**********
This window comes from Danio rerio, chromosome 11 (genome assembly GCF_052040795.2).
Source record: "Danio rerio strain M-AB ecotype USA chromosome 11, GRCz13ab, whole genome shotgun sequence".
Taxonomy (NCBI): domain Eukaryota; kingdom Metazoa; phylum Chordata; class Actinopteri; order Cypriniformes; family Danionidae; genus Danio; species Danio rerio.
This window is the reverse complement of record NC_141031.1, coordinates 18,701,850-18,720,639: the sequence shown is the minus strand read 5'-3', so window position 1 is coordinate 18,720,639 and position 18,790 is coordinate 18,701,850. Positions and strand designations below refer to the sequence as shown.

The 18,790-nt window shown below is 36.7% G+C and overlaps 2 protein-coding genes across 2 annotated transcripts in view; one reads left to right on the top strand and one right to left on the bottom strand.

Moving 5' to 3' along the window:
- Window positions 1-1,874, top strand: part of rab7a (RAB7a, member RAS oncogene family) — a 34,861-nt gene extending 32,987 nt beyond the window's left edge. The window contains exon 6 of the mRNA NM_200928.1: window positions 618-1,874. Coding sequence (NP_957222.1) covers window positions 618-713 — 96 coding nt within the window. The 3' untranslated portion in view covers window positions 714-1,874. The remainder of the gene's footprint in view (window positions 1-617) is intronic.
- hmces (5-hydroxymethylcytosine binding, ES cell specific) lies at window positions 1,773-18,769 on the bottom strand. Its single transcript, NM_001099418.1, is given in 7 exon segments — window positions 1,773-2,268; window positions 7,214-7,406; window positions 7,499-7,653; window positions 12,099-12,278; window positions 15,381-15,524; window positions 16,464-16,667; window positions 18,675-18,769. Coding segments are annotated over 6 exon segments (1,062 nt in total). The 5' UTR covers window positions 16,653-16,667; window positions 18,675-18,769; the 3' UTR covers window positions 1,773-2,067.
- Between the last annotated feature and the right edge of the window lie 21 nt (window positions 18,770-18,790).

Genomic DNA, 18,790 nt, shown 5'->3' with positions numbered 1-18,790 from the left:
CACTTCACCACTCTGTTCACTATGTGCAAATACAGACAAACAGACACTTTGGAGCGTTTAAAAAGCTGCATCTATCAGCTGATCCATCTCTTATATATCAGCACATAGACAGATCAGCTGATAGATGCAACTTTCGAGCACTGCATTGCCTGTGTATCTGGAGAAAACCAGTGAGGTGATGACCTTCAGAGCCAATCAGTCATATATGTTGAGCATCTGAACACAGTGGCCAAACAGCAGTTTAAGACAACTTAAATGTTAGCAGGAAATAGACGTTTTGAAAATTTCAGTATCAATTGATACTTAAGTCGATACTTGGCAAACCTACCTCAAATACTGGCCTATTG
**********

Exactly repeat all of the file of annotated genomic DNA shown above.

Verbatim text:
This window comes from Danio rerio, chromosome 11 (genome assembly GCF_052040795.2).
Source record: "Danio rerio strain M-AB ecotype USA chromosome 11, GRCz13ab, whole genome shotgun sequence".
Taxonomy (NCBI): domain Eukaryota; kingdom Metazoa; phylum Chordata; class Actinopteri; order Cypriniformes; family Danionidae; genus Danio; species Danio rerio.
This window is the reverse complement of record NC_141031.1, coordinates 18,701,850-18,720,639: the sequence shown is the minus strand read 5'-3', so window position 1 is coordinate 18,720,639 and position 18,790 is coordinate 18,701,850. Positions and strand designations below refer to the sequence as shown.

The 18,790-nt window shown below is 36.7% G+C and overlaps 2 protein-coding genes across 2 annotated transcripts in view; one reads left to right on the top strand and one right to left on the bottom strand.

Moving 5' to 3' along the window:
- Window positions 1-1,874, top strand: part of rab7a (RAB7a, member RAS oncogene family) — a 34,861-nt gene extending 32,987 nt beyond the window's left edge. The window contains exon 6 of the mRNA NM_200928.1: window positions 618-1,874. Coding sequence (NP_957222.1) covers window positions 618-713 — 96 coding nt within the window. The 3' untranslated portion in view covers window positions 714-1,874. The remainder of the gene's footprint in view (window positions 1-617) is intronic.
- hmces (5-hydroxymethylcytosine binding, ES cell specific) lies at window positions 1,773-18,769 on the bottom strand. Its single transcript, NM_001099418.1, is given in 7 exon segments — window positions 1,773-2,268; window positions 7,214-7,406; window positions 7,499-7,653; window positions 12,099-12,278; window positions 15,381-15,524; window positions 16,464-16,667; window positions 18,675-18,769. Coding segments are annotated over 6 exon segments (1,062 nt in total). The 5' UTR covers window positions 16,653-16,667; window positions 18,675-18,769; the 3' UTR covers window positions 1,773-2,067.
- Between the last annotated feature and the right edge of the window lie 21 nt (window positions 18,770-18,790).

Genomic DNA, 18,790 nt, shown 5'->3' with positions numbered 1-18,790 from the left:
CACTTCACCACTCTGTTCACTATGTGCAAATACAGACAAACAGACACTTTGGAGCGTTTAAAAAGCTGCATCTATCAGCTGATCCATCTCTTATATATCAGCACATAGACAGATCAGCTGATAGATGCAACTTTCGAGCACTGCATTGCCTGTGTATCTGGAGAAAACCAGTGAGGTGATGACCTTCAGAGCCAATCAGTCATATATGTTGAGCATCTGAACACAGTGGCCAAACAGCAGTTTAAGACAACTTAAATGTTAGCAGGAAATAGACGTTTTGAAAATTTCAGTATCAATTGATACTTAAGTCGATACTTGGCAAACCTACCTCAAATACTGGCCTATTG